We use cookies to provide you with a better experience. If you continue to use this site, we'll assume you're happy with this. Alternatively, click here to find out how to manage these cookies

hide cookie message
78,678 News Articles

Intel fined €1.06bn in EC antitrust case

EU orders Intel to stop illegal practices

The European Commission has fined Intel €1.06bn after finding it guilty of antitrust violations in the PC microprocessors market.

Intel has been under investigation since 2000 for handing out rebates to computer manufacturers in return for them buying the bulk of their x86 computer processing chips (CPUs) from Intel, as well as paying computer makers for scrapping or delaying the launch of machines fitted with chips made by its nearest rival, AMD. Intel claimed it was simply doing what any company would, only better

Last year the Commission added fresh charges, accusing the chip giant of paying generous rebates to Media Markt, Europe's biggest chain of IT stores, in return for it de-listing all computers containing AMD chips.

Competition Commissioner Neelie Kroes said that the antitrust action is primarily designed to protect consumers. "Intel has harmed millions of EU consumers," she said, adding that the large fine meted out should "therefore come as no surprise".

Although the rebates resulted in a reduction in retail prices, Kroes said that the harm to consumers stems from their not getting the choice of computers that they would have if AMD wasn't suppressed. The Commission also said it planned to monitor Intel's compliance with the ruling itself.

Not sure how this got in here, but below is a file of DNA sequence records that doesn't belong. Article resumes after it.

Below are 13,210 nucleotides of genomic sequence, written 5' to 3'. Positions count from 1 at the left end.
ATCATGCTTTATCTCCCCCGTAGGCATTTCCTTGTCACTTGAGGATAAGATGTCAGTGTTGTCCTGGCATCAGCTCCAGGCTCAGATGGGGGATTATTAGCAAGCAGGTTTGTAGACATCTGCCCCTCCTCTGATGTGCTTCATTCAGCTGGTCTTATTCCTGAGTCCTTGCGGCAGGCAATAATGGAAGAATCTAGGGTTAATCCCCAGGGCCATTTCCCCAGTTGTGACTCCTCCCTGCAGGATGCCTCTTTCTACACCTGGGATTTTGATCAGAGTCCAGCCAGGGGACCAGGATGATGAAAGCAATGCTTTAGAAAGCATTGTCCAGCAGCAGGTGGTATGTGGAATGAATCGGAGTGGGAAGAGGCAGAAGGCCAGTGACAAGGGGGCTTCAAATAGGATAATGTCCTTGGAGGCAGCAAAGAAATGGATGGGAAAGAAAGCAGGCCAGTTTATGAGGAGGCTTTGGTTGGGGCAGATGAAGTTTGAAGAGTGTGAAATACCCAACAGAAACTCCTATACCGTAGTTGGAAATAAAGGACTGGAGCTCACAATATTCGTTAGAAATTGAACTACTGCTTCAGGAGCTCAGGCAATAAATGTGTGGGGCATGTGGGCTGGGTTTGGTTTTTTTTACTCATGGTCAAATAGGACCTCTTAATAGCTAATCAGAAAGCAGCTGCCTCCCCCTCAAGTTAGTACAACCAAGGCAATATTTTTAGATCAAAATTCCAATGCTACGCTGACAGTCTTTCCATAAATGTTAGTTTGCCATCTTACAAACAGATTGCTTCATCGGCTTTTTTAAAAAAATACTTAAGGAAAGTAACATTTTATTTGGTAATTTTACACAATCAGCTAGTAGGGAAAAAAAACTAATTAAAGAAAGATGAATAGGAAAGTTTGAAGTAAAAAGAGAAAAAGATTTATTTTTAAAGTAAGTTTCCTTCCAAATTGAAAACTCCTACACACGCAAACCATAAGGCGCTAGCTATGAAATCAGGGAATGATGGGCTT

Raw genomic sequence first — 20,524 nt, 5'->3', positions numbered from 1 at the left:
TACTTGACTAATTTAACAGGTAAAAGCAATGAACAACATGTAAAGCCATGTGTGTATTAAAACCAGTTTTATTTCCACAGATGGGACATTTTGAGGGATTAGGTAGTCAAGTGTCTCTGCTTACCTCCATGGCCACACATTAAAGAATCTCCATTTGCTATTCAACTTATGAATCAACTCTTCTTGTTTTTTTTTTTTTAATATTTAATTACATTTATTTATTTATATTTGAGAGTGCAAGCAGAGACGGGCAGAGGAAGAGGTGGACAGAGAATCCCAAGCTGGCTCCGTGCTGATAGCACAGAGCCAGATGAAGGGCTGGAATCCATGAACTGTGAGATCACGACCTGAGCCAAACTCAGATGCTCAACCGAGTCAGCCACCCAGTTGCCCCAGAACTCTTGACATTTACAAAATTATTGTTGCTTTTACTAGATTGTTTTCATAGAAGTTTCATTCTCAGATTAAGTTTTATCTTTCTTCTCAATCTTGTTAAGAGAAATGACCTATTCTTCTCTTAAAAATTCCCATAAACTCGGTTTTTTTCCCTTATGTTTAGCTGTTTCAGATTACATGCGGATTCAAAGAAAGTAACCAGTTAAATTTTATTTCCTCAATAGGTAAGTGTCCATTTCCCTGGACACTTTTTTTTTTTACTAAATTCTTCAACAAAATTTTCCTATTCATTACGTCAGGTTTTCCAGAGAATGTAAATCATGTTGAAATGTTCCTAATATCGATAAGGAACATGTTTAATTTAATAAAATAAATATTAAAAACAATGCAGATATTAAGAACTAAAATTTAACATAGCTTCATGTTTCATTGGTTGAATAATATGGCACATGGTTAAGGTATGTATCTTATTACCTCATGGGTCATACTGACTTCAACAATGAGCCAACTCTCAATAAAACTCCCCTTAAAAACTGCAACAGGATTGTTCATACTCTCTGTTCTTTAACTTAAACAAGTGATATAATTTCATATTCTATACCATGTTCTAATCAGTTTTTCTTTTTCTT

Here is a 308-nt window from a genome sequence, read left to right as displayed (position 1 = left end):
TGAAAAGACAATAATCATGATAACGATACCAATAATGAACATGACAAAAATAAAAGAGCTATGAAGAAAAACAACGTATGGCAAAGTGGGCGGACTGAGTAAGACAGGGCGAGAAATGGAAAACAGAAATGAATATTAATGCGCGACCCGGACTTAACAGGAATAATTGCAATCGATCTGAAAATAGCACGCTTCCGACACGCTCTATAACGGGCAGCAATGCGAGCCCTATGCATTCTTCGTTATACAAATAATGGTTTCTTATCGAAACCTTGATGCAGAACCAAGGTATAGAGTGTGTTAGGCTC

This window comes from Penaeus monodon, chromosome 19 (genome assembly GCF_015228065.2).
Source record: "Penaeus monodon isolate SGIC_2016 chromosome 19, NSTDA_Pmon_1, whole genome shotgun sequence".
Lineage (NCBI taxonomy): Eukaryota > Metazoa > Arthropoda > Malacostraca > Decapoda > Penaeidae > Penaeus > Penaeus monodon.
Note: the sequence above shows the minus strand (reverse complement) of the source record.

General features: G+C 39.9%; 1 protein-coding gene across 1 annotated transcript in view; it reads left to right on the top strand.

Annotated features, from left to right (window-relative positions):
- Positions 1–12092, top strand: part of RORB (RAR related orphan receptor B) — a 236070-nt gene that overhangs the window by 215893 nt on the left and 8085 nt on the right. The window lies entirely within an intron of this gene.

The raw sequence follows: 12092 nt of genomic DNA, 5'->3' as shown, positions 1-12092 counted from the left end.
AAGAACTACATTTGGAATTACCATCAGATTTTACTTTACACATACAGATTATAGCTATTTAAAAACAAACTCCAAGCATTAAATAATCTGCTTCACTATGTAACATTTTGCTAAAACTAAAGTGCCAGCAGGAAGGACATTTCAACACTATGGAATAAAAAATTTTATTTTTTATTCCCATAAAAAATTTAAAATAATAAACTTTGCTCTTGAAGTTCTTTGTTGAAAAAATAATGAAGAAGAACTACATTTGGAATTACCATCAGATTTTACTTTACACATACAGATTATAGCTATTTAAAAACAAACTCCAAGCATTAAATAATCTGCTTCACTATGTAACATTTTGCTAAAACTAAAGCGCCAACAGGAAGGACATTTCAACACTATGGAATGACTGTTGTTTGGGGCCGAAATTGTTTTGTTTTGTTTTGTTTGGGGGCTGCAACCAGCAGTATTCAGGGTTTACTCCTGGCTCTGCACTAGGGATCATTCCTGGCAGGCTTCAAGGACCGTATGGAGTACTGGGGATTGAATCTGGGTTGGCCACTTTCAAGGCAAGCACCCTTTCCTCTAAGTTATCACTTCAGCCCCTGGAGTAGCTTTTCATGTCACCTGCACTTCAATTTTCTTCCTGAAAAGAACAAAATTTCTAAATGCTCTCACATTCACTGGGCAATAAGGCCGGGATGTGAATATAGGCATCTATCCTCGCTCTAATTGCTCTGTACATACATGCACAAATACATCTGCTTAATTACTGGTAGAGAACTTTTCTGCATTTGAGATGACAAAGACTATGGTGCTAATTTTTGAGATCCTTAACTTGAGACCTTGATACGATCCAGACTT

The €1.06 billion fine is the largest antitrust penalty the Commission has ever levied against a single company. The size of the fine was calculated taking into consideration the duration of the antitrust abuse, the severity of the actions, and any mitigating circumstances the company could offer. Antitrust officials said that there were no mitigating circumstances in this case.

Intel dominates the personal-computer chip market with share estimated at 81.9 percent at the end of 2008, while AMD held 17.7 percent, according to IDC.

Intel plans to appeal the ruling and takes "strong exception" to the Commission's decision, according to Intel president and CEO Paul Otellini. He also said the decision is "wrong and ignores the reality of a highly competitive microprocessor market".

"There has been absolutely zero harm to consumers."

The fine dwarfs that against Microsoft which was fined €497m for abusing its dominant position in the software market, plus an additional €1.2bn for failing to respect the antitrust ruling. The Commission also ordered Intel to stop its illegal practices.

Europe isn't the only region where Intel has run into trouble with antitrust authorities. In 2005 the company settled with Japan's competition office. Last year it was fined nearly $20m in South Korea. Meanwhile, the company is under investigation in the US by the Federal Trade Commission.


IDG UK Sites

Motorola Moto G vs Nokia Lumia 530 comparison: What's the best budget smartphone

IDG UK Sites

Everything you need to know about Apple's iPhone Camera in iOS 8

IDG UK Sites

Why you shouldn't trust password managers

IDG UK Sites

How to make an 'Apple iWatch' using an iPod nano and a 3D printer